I recently returned from Olaf Korpiun’s first American presentation of his SELF Waves approach to craniosacral therapy. What follows are some of the major impressions I took from the class, some of which are a little surprising considering my previous post.
The problem with Olaf Korpiun is not his teaching, it’s the part of his teaching that is captured in his published writing. Like many teachers who commit themselves to print, his approach and ideas have been frozen in time and put on display. With Korpiun, so much of his understanding is absent from the paper snapshot sitting on the bookshelf. Make no mistake, he’s not a member of the biodynamic fan club (or Somatic Experiencing, for that matter). And it is clear to me that he doesn’t have an in-depth understanding of modern biodynamic practice. But he works in the same landscape. He works in similar frequencies. He just wants to streamline the process of accessing potent stillpoints.
And he does.
Several people have told me that the tone of my commentary on Korpiun’s book was a bit harsh. I disagree. This misunderstood pioneer has faced much harsher treatment from the European community than I dealt him in this blog. Now that I’ve spent some time with him, I understand that criticism doesn’t phase him anyway. He has strong opinions of his own, does not adhere to the subtleties of political correctness, and he has no problem with confrontation. In fact, he thinks confrontation is healthy. Those of you who have done your embryology homework will recognize the phrase “no growth without resistance.” Well, this idea is at the core of Olaf’s philosophy and work.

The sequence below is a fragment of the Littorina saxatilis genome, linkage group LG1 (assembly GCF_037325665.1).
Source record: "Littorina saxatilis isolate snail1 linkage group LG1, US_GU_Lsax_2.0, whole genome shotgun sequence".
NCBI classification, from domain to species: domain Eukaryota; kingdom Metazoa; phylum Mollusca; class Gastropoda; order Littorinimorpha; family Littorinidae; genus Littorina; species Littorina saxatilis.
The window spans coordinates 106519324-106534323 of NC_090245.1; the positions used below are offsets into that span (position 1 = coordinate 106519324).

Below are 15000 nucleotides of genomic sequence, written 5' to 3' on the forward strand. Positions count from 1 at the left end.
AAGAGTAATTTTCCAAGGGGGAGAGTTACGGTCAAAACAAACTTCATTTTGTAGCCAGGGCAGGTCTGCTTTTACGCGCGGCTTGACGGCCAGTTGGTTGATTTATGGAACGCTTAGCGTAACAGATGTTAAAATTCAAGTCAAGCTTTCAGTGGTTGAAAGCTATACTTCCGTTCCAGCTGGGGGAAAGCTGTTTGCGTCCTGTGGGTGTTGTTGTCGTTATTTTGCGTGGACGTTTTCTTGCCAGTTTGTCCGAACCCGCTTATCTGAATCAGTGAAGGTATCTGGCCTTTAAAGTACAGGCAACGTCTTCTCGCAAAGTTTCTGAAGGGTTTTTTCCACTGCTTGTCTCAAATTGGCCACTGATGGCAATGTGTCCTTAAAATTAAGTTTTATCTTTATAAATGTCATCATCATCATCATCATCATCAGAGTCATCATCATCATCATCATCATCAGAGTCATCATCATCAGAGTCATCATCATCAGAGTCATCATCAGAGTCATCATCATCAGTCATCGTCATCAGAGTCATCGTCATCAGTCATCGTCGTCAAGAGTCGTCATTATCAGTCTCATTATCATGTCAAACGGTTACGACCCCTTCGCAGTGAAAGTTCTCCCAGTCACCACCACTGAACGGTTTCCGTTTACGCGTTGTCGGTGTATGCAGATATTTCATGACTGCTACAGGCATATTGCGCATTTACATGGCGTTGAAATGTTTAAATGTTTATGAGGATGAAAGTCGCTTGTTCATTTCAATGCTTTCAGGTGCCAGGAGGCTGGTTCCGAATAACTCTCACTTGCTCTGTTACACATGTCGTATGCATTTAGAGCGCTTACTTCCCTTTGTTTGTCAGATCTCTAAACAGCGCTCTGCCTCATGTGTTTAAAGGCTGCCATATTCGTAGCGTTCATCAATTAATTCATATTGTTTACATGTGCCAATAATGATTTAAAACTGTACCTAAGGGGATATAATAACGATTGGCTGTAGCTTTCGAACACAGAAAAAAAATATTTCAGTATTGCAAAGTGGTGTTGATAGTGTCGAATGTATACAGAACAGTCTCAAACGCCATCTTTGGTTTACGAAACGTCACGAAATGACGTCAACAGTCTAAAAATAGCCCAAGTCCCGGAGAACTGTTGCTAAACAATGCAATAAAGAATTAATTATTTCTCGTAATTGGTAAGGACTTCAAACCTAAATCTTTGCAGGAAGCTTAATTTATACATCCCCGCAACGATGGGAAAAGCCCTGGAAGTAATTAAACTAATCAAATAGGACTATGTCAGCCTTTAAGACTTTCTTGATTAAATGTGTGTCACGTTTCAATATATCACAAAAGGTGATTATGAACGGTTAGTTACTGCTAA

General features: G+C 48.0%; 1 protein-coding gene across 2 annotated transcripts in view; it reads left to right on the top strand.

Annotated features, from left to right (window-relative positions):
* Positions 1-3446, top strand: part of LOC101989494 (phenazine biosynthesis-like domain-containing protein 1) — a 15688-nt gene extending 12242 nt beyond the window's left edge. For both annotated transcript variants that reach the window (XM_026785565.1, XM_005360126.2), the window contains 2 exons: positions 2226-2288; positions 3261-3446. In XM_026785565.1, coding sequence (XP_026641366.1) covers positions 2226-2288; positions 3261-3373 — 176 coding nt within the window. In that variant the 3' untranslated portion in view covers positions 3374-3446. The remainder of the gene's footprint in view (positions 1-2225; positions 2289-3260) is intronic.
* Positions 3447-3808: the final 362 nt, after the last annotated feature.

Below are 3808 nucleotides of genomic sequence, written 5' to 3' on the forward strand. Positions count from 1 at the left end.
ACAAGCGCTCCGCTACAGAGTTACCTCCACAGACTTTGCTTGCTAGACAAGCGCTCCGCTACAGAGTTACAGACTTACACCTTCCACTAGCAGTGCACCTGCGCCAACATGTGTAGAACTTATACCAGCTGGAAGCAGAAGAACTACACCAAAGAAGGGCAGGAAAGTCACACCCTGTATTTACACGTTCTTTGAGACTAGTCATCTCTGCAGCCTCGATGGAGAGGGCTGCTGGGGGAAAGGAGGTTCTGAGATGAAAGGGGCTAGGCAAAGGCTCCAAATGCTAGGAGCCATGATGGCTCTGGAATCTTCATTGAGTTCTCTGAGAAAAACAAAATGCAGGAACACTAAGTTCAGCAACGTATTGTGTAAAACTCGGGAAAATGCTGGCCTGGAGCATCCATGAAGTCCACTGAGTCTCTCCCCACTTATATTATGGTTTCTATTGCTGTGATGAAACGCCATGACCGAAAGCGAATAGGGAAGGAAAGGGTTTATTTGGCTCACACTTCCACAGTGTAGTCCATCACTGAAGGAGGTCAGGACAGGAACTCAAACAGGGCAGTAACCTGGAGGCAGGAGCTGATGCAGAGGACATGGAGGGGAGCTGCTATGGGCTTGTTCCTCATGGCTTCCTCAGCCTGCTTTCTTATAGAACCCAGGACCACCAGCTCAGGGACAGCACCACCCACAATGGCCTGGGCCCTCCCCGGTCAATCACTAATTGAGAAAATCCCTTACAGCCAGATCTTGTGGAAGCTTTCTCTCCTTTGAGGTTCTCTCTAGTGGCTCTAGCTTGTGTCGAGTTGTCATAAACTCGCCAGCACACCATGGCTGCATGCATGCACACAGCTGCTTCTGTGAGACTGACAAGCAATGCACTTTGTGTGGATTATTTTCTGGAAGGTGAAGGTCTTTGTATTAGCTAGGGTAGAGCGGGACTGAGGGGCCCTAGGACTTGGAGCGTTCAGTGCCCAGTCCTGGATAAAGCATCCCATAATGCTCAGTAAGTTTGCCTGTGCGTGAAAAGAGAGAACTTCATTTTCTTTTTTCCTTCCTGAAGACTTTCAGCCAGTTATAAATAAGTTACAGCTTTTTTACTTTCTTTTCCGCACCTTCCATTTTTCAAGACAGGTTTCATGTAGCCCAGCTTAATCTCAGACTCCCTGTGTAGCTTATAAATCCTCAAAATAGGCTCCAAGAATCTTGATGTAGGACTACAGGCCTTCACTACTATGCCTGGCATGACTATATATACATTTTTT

I can punch holes all through his book. My last post was just a taste. His writing espouses several inaccuracies regarding biodynamics that have upset more than a few in that camp. But after experiencing his work in my body, I must say that my theoretical objections to his approach are starting to appear a little lame. The perceptual experience of receiving SELF Wave work speaks for itself. There was broad agreement amongst the students in the class that the work was effective, had depth, was well-contained, and was well-paced.